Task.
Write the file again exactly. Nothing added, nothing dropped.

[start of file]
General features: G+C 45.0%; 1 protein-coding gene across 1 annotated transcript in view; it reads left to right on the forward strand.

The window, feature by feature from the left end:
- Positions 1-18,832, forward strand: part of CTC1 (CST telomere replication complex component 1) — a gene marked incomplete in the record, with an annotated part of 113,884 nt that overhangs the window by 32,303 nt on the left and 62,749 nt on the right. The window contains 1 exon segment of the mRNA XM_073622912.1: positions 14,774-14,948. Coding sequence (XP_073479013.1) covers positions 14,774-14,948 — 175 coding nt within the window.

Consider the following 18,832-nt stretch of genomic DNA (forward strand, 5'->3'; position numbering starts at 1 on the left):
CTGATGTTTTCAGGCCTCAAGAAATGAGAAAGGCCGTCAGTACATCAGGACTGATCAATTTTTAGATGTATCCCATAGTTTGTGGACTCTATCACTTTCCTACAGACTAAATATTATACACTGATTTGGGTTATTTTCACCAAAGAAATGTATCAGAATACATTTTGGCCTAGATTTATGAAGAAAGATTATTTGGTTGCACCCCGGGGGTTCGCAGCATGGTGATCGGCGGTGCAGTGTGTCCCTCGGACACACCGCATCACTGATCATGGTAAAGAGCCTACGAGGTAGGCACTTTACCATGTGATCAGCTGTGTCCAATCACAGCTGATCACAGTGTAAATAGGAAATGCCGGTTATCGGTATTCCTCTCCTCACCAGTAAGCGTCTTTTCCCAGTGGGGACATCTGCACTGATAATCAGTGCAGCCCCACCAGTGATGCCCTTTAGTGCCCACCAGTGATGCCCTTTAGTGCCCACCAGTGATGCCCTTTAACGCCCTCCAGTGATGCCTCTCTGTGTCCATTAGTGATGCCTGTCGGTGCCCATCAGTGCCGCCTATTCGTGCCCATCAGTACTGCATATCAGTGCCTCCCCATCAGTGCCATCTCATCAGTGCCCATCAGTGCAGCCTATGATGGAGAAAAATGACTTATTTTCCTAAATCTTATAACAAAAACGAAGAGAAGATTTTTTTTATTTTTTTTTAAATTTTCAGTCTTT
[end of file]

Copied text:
General features: G+C 45.0%; 1 protein-coding gene across 1 annotated transcript in view; it reads left to right on the forward strand.

The window, feature by feature from the left end:
- Positions 1-18,832, forward strand: part of CTC1 (CST telomere replication complex component 1) — a gene marked incomplete in the record, with an annotated part of 113,884 nt that overhangs the window by 32,303 nt on the left and 62,749 nt on the right. The window contains 1 exon segment of the mRNA XM_073622912.1: positions 14,774-14,948. Coding sequence (XP_073479013.1) covers positions 14,774-14,948 — 175 coding nt within the window.

Consider the following 18,832-nt stretch of genomic DNA (forward strand, 5'->3'; position numbering starts at 1 on the left):
CTGATGTTTTCAGGCCTCAAGAAATGAGAAAGGCCGTCAGTACATCAGGACTGATCAATTTTTAGATGTATCCCATAGTTTGTGGACTCTATCACTTTCCTACAGACTAAATATTATACACTGATTTGGGTTATTTTCACCAAAGAAATGTATCAGAATACATTTTGGCCTAGATTTATGAAGAAAGATTATTTGGTTGCACCCCGGGGGTTCGCAGCATGGTGATCGGCGGTGCAGTGTGTCCCTCGGACACACCGCATCACTGATCATGGTAAAGAGCCTACGAGGTAGGCACTTTACCATGTGATCAGCTGTGTCCAATCACAGCTGATCACAGTGTAAATAGGAAATGCCGGTTATCGGTATTCCTCTCCTCACCAGTAAGCGTCTTTTCCCAGTGGGGACATCTGCACTGATAATCAGTGCAGCCCCACCAGTGATGCCCTTTAGTGCCCACCAGTGATGCCCTTTAGTGCCCACCAGTGATGCCCTTTAACGCCCTCCAGTGATGCCTCTCTGTGTCCATTAGTGATGCCTGTCGGTGCCCATCAGTGCCGCCTATTCGTGCCCATCAGTACTGCATATCAGTGCCTCCCCATCAGTGCCATCTCATCAGTGCCCATCAGTGCAGCCTATGATGGAGAAAAATGACTTATTTTCCTAAATCTTATAACAAAAACGAAGAGAAGATTTTTTTTATTTTTTTTTAAATTTTCAGTCTTT